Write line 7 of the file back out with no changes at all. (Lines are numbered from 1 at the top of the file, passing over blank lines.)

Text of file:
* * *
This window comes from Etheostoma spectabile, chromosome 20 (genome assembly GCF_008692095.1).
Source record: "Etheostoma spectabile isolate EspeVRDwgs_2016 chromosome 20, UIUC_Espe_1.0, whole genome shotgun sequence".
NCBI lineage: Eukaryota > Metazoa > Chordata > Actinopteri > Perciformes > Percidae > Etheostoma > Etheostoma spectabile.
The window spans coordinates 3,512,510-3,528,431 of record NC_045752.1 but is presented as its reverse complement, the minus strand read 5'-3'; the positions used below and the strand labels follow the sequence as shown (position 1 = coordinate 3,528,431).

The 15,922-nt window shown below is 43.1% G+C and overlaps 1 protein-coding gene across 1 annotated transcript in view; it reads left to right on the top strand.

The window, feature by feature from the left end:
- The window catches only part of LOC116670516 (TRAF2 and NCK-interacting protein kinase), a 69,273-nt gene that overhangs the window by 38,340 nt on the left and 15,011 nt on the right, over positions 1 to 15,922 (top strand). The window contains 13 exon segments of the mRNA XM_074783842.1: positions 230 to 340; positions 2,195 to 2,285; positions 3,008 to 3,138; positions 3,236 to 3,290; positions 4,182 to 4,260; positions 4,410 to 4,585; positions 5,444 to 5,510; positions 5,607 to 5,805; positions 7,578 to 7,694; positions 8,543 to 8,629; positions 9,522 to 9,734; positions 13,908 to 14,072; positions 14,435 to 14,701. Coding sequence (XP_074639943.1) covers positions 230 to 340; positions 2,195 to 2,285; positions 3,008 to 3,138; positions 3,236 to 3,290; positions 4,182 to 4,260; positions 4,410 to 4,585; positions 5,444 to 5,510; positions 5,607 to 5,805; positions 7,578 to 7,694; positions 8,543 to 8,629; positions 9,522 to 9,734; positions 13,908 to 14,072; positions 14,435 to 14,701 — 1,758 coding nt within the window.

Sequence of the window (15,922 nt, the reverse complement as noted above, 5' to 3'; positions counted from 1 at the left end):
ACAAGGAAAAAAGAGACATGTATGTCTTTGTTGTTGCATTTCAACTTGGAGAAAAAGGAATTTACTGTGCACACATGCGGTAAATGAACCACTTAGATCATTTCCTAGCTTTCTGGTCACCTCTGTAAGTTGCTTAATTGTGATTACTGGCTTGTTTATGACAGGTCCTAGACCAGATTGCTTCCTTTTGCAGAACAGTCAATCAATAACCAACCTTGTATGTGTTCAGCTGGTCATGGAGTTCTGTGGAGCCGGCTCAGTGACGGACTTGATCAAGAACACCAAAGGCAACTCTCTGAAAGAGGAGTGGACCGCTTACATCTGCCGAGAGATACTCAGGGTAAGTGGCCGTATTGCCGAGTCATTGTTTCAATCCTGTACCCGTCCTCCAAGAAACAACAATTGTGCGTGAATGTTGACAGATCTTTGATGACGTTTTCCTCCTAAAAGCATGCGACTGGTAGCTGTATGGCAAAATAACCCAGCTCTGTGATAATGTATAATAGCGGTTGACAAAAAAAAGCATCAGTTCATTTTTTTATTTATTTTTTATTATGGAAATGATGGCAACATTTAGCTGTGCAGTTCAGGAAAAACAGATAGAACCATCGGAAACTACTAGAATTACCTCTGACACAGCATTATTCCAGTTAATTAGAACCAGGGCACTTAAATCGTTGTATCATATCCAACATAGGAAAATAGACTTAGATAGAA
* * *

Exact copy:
- The window catches only part of LOC116670516 (TRAF2 and NCK-interacting protein kinase), a 69,273-nt gene that overhangs the window by 38,340 nt on the left and 15,011 nt on the right, over positions 1 to 15,922 (top strand). The window contains 13 exon segments of the mRNA XM_074783842.1: positions 230 to 340; positions 2,195 to 2,285; positions 3,008 to 3,138; positions 3,236 to 3,290; positions 4,182 to 4,260; positions 4,410 to 4,585; positions 5,444 to 5,510; positions 5,607 to 5,805; positions 7,578 to 7,694; positions 8,543 to 8,629; positions 9,522 to 9,734; positions 13,908 to 14,072; positions 14,435 to 14,701. Coding sequence (XP_074639943.1) covers positions 230 to 340; positions 2,195 to 2,285; positions 3,008 to 3,138; positions 3,236 to 3,290; positions 4,182 to 4,260; positions 4,410 to 4,585; positions 5,444 to 5,510; positions 5,607 to 5,805; positions 7,578 to 7,694; positions 8,543 to 8,629; positions 9,522 to 9,734; positions 13,908 to 14,072; positions 14,435 to 14,701 — 1,758 coding nt within the window.